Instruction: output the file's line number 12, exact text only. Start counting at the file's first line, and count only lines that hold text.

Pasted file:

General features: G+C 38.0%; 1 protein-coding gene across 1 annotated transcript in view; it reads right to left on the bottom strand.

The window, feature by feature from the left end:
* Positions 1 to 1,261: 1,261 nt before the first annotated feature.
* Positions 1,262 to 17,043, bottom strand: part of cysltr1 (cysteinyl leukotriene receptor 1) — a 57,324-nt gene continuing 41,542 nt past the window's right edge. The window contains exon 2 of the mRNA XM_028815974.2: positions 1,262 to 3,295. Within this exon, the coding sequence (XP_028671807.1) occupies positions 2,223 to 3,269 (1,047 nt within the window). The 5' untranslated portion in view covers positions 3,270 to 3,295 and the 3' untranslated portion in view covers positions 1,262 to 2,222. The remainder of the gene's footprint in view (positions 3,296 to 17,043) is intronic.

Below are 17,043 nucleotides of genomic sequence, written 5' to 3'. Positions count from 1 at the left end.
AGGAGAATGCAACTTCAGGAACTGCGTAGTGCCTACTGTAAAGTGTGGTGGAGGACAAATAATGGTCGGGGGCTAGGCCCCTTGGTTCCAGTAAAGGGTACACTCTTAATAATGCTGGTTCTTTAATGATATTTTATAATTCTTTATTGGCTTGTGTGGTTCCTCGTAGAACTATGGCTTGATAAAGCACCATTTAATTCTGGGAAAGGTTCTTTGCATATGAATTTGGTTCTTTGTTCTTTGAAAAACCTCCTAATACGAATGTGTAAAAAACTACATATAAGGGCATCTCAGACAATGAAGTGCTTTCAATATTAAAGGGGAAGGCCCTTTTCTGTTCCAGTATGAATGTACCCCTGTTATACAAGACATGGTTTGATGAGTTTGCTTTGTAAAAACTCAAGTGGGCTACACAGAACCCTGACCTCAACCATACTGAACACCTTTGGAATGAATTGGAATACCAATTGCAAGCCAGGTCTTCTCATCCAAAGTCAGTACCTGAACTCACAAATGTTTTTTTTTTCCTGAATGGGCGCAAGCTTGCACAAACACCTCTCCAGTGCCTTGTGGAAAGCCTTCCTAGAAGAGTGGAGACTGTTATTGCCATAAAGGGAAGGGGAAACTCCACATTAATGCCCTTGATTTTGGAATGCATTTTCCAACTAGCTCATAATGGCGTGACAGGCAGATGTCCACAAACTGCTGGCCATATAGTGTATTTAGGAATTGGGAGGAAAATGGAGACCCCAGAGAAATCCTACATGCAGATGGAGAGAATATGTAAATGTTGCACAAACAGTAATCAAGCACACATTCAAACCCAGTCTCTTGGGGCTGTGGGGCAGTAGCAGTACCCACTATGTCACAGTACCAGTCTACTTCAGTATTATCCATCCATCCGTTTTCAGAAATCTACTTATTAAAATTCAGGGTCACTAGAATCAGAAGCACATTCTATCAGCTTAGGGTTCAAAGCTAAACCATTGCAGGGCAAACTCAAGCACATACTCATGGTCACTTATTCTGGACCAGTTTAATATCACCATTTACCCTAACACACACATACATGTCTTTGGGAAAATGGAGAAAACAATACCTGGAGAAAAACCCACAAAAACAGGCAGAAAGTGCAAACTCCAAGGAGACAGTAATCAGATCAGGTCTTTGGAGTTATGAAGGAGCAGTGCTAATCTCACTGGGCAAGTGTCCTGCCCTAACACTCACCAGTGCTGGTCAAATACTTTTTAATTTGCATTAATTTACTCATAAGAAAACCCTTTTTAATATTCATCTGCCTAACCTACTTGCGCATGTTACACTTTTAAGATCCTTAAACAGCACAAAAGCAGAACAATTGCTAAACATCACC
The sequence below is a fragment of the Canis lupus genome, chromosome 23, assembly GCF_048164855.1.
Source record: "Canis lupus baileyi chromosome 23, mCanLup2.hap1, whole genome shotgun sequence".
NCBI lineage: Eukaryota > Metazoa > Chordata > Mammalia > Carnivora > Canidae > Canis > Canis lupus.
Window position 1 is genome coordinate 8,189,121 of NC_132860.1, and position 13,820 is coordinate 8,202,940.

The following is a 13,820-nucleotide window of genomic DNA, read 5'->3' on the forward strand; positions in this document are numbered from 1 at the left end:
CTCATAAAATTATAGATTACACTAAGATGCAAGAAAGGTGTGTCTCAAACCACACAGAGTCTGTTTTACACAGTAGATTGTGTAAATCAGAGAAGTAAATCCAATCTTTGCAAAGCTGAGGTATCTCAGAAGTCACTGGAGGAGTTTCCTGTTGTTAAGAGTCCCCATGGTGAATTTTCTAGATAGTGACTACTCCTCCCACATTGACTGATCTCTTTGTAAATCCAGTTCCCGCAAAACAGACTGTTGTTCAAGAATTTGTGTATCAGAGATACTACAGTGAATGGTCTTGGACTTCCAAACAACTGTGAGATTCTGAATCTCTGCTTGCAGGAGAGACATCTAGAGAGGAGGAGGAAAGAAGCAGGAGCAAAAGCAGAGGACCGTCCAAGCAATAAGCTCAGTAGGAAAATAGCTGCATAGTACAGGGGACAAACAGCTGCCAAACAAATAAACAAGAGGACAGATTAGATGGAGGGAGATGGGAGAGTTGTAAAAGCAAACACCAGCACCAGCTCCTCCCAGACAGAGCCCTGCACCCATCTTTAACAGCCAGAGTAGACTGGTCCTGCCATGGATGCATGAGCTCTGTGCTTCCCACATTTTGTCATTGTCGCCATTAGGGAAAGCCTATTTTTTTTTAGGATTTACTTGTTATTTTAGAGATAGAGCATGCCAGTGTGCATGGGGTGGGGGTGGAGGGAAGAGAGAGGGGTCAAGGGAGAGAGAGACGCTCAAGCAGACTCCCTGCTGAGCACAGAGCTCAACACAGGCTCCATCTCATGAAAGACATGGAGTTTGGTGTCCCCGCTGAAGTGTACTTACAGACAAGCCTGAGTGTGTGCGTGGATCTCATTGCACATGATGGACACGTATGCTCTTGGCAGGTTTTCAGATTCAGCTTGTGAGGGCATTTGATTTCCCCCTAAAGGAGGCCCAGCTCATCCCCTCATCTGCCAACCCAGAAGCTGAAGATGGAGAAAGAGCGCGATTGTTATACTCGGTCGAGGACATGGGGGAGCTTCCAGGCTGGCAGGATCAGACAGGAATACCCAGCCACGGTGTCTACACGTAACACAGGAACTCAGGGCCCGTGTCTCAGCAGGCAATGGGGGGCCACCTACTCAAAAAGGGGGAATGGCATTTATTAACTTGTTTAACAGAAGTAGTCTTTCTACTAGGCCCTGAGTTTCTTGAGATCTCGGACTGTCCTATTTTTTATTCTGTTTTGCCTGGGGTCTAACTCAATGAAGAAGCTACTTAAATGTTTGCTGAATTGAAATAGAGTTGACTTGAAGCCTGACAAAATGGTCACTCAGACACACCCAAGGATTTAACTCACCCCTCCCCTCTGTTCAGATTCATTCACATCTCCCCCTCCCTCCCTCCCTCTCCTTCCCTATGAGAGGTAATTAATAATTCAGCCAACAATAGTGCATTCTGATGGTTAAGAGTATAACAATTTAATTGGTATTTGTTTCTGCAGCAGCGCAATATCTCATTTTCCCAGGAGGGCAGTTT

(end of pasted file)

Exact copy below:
CTCATAAAATTATAGATTACACTAAGATGCAAGAAAGGTGTGTCTCAAACCACACAGAGTCTGTTTTACACAGTAGATTGTGTAAATCAGAGAAGTAAATCCAATCTTTGCAAAGCTGAGGTATCTCAGAAGTCACTGGAGGAGTTTCCTGTTGTTAAGAGTCCCCATGGTGAATTTTCTAGATAGTGACTACTCCTCCCACATTGACTGATCTCTTTGTAAATCCAGTTCCCGCAAAACAGACTGTTGTTCAAGAATTTGTGTATCAGAGATACTACAGTGAATGGTCTTGGACTTCCAAACAACTGTGAGATTCTGAATCTCTGCTTGCAGGAGAGACATCTAGAGAGGAGGAGGAAAGAAGCAGGAGCAAAAGCAGAGGACCGTCCAAGCAATAAGCTCAGTAGGAAAATAGCTGCATAGTACAGGGGACAAACAGCTGCCAAACAAATAAACAAGAGGACAGATTAGATGGAGGGAGATGGGAGAGTTGTAAAAGCAAACACCAGCACCAGCTCCTCCCAGACAGAGCCCTGCACCCATCTTTAACAGCCAGAGTAGACTGGTCCTGCCATGGATGCATGAGCTCTGTGCTTCCCACATTTTGTCATTGTCGCCATTAGGGAAAGCCTATTTTTTTTTAGGATTTACTTGTTATTTTAGAGATAGAGCATGCCAGTGTGCATGGGGTGGGGGTGGAGGGAAGAGAGAGGGGTCAAGGGAGAGAGAGACGCTCAAGCAGACTCCCTGCTGAGCACAGAGCTCAACACAGGCTCCATCTCATGAAAGACATGGAGTTTGGTGTCCCCGCTGAAGTGTACTTACAGACAAGCCTGAGTGTGTGCGTGGATCTCATTGCACATGATGGACACGTATGCTCTTGGCAGGTTTTCAGATTCAGCTTGTGAGGGCATTTGATTTCCCCCTAAAGGAGGCCCAGCTCATCCCCTCATCTGCCAACCCAGAAGCTGAAGATGGAGAAAGAGCGCGATTGTTATACTCGGTCGAGGACATGGGGGAGCTTCCAGGCTGGCAGGATCAGACAGGAATACCCAGCCACGGTGTCTACACGTAACACAGGAACTCAGGGCCCGTGTCTCAGCAGGCAATGGGGGGCCACCTACTCAAAAAGGGGGAATGGCATTTATTAACTTGTTTAACAGAAGTAGTCTTTCTACTAGGCCCTGAGTTTCTTGAGATCTCGGACTGTCCTATTTTTTATTCTGTTTTGCCTGGGGTCTAACTCAATGAAGAAGCTACTTAAATGTTTGCTGAATTGAAATAGAGTTGACTTGAAGCCTGACAAAATGGTCACTCAGACACACCCAAGGATTTAACTCACCCCTCCCCTCTGTTCAGATTCATTCACATCTCCCCCTCCCTCCCTCCCTCTCCTTCCCTATGAGAGGTAATTAATAATTCAGCCAACAATAGTGCATTCTGATGGTTAAGAGTATAACAATTTAATTGGTATTTGTTTCTGCAGCAGCGCAATATCTCATTTTCCCAGGAGGGCAGTTT